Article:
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PSA Norway says more well control incidents should be investigated

11 September 2012

A new well control incident study released by the Norwegian Petroleum Safety Authority (PSA) reveals significant gaps between causes in investigation reports and the viewpoints cited by professionals in interviews. The report concludes that the oil and gas industry should investigate more well control incidents and implement more technical measures.

While the results from the investigations generally point to technology as the triggering cause of well control incidents, the professionals generally focused more on the role of humans rather than technology when explaining main causes of well control incidents in interviews.

“The fact that the gap between causes in the investigation reports and the informants’ viewpoints is so large is worrisome, and shows that there is good reason to investigate more incidents,” says Monica Ovesen, Discipline Leader in Drilling and Wells at the PSA.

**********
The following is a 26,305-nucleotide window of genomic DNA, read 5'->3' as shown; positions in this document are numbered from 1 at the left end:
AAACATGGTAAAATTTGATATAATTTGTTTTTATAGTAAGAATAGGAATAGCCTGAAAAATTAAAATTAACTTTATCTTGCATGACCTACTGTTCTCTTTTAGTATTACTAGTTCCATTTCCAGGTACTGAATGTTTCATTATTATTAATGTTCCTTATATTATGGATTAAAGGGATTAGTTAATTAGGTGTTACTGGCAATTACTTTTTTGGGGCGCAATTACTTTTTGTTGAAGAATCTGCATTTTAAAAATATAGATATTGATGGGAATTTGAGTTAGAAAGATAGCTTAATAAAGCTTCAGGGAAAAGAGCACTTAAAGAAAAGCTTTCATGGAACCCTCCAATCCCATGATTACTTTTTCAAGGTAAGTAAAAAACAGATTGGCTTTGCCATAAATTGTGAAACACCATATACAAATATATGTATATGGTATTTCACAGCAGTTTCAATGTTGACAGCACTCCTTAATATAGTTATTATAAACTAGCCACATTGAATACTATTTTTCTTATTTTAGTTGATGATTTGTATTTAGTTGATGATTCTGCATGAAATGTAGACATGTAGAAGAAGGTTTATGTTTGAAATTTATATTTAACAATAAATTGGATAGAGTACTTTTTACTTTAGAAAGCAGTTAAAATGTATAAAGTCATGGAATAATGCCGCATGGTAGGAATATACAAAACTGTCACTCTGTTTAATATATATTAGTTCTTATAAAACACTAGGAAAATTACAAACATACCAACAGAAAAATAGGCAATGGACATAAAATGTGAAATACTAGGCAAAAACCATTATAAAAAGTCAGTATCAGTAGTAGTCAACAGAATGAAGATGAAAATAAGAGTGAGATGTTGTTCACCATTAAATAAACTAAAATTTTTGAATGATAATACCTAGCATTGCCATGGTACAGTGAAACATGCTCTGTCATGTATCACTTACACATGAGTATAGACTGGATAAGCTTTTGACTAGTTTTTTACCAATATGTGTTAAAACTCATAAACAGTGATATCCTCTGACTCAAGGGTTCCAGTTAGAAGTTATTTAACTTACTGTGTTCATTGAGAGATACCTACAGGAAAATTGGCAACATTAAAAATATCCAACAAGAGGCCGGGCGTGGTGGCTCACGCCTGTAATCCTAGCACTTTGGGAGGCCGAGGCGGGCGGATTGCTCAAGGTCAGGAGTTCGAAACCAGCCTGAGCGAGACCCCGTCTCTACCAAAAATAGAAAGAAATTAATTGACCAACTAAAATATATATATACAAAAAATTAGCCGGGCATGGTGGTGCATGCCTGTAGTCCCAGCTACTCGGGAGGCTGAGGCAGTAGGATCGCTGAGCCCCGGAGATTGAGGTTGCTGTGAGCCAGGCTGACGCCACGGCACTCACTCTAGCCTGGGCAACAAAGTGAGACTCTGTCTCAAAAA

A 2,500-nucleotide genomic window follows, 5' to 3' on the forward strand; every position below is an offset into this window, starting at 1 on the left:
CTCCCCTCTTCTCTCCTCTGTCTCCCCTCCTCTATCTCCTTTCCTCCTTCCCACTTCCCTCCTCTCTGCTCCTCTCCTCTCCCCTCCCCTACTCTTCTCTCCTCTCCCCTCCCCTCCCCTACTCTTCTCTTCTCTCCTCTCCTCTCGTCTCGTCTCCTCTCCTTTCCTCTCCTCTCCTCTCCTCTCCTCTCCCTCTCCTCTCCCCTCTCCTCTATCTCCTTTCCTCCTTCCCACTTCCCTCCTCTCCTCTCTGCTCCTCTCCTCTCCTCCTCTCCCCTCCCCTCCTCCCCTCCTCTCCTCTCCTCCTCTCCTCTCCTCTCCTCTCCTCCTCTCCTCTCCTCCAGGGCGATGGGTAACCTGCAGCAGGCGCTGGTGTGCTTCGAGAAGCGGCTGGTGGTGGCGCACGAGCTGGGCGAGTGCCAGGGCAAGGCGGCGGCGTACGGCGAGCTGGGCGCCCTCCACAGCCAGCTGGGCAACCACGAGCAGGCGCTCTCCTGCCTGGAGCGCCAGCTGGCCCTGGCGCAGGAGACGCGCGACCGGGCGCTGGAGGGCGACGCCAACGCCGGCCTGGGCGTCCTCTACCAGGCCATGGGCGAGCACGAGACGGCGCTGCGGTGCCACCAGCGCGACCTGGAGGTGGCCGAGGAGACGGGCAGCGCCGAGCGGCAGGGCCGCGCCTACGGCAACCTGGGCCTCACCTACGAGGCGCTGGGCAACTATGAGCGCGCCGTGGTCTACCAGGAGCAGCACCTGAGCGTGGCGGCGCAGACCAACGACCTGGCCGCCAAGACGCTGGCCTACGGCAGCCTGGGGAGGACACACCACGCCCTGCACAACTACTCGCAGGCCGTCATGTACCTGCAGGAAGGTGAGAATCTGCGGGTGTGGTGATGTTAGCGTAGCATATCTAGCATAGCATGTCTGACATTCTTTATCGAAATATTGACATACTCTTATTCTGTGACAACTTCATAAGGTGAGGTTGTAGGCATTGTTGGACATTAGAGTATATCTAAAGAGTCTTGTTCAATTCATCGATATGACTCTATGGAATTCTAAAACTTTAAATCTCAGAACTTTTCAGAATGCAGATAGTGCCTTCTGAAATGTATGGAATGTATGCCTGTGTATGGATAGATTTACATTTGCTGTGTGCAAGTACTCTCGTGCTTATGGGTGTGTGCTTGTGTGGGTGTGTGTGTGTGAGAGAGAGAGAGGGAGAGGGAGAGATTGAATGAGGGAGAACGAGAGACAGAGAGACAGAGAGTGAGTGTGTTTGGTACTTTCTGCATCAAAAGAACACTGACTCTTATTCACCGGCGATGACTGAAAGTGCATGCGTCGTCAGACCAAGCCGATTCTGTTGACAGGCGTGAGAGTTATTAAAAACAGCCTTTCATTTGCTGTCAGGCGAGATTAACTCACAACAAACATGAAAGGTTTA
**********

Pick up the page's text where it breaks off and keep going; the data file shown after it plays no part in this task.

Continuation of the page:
The study was commissioned because of negative developments during the period from 2008 to 2011, when the number of well control incidents in Norwegian waters increased from 11 to 28 incidents annually.

Monica Ovesen, Drilling and Wells Specialist, PSA
Monica Ovesen, Drilling and Wells Specialist, PSA

From 2003 to 2010, only ten out of a total of 146 well control incidents were investigated, while 130 hydrocarbon leaks were investigated over the same period.

“Every well control incident is unique, which underlines the need for more investigation. Even though there are many similarities between incidents such as Deepwater Horizon, the Montara accident off Australia and the gas leak on Gullfaks C in 2010, there are also considerable differences. And the more we investigate, the more we learn about the causes surrounding the incidents and can thus implement the correct risk-reducing measures,” Ovesen said.


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